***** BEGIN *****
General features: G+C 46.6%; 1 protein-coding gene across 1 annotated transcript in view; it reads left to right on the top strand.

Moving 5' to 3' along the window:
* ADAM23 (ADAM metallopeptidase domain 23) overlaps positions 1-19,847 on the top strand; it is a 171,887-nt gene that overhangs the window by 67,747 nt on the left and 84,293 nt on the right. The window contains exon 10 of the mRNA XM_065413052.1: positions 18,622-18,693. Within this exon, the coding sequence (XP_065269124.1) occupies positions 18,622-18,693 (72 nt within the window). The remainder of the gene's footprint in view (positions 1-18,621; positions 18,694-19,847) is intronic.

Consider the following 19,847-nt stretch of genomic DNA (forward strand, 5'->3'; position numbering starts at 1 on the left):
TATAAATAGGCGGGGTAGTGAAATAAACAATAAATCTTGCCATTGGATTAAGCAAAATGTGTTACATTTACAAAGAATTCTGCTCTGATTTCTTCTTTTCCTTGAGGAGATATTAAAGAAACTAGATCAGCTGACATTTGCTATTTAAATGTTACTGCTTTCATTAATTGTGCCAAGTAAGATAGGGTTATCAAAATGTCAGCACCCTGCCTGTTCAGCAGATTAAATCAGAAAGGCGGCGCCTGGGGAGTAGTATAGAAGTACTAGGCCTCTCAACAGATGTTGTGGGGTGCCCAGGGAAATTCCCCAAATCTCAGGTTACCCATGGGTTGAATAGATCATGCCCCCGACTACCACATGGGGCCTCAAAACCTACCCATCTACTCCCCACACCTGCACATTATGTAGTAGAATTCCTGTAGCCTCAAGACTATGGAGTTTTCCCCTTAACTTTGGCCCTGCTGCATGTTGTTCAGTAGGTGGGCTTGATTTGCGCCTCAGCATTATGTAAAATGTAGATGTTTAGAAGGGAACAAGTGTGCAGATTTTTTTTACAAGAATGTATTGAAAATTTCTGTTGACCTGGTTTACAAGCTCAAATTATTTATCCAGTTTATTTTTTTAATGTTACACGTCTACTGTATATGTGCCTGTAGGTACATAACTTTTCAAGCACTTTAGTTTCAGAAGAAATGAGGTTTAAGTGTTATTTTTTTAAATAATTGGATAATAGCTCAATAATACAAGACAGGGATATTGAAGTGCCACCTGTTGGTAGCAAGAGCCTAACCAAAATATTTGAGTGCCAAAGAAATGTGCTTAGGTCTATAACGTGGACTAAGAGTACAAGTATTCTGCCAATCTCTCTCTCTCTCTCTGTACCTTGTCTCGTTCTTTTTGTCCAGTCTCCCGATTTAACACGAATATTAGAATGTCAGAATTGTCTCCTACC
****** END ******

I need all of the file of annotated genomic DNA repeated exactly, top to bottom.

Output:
General features: G+C 46.6%; 1 protein-coding gene across 1 annotated transcript in view; it reads left to right on the top strand.

Moving 5' to 3' along the window:
* ADAM23 (ADAM metallopeptidase domain 23) overlaps positions 1-19,847 on the top strand; it is a 171,887-nt gene that overhangs the window by 67,747 nt on the left and 84,293 nt on the right. The window contains exon 10 of the mRNA XM_065413052.1: positions 18,622-18,693. Within this exon, the coding sequence (XP_065269124.1) occupies positions 18,622-18,693 (72 nt within the window). The remainder of the gene's footprint in view (positions 1-18,621; positions 18,694-19,847) is intronic.

Consider the following 19,847-nt stretch of genomic DNA (forward strand, 5'->3'; position numbering starts at 1 on the left):
TATAAATAGGCGGGGTAGTGAAATAAACAATAAATCTTGCCATTGGATTAAGCAAAATGTGTTACATTTACAAAGAATTCTGCTCTGATTTCTTCTTTTCCTTGAGGAGATATTAAAGAAACTAGATCAGCTGACATTTGCTATTTAAATGTTACTGCTTTCATTAATTGTGCCAAGTAAGATAGGGTTATCAAAATGTCAGCACCCTGCCTGTTCAGCAGATTAAATCAGAAAGGCGGCGCCTGGGGAGTAGTATAGAAGTACTAGGCCTCTCAACAGATGTTGTGGGGTGCCCAGGGAAATTCCCCAAATCTCAGGTTACCCATGGGTTGAATAGATCATGCCCCCGACTACCACATGGGGCCTCAAAACCTACCCATCTACTCCCCACACCTGCACATTATGTAGTAGAATTCCTGTAGCCTCAAGACTATGGAGTTTTCCCCTTAACTTTGGCCCTGCTGCATGTTGTTCAGTAGGTGGGCTTGATTTGCGCCTCAGCATTATGTAAAATGTAGATGTTTAGAAGGGAACAAGTGTGCAGATTTTTTTTACAAGAATGTATTGAAAATTTCTGTTGACCTGGTTTACAAGCTCAAATTATTTATCCAGTTTATTTTTTTAATGTTACACGTCTACTGTATATGTGCCTGTAGGTACATAACTTTTCAAGCACTTTAGTTTCAGAAGAAATGAGGTTTAAGTGTTATTTTTTTAAATAATTGGATAATAGCTCAATAATACAAGACAGGGATATTGAAGTGCCACCTGTTGGTAGCAAGAGCCTAACCAAAATATTTGAGTGCCAAAGAAATGTGCTTAGGTCTATAACGTGGACTAAGAGTACAAGTATTCTGCCAATCTCTCTCTCTCTCTCTGTACCTTGTCTCGTTCTTTTTGTCCAGTCTCCCGATTTAACACGAATATTAGAATGTCAGAATTGTCTCCTACC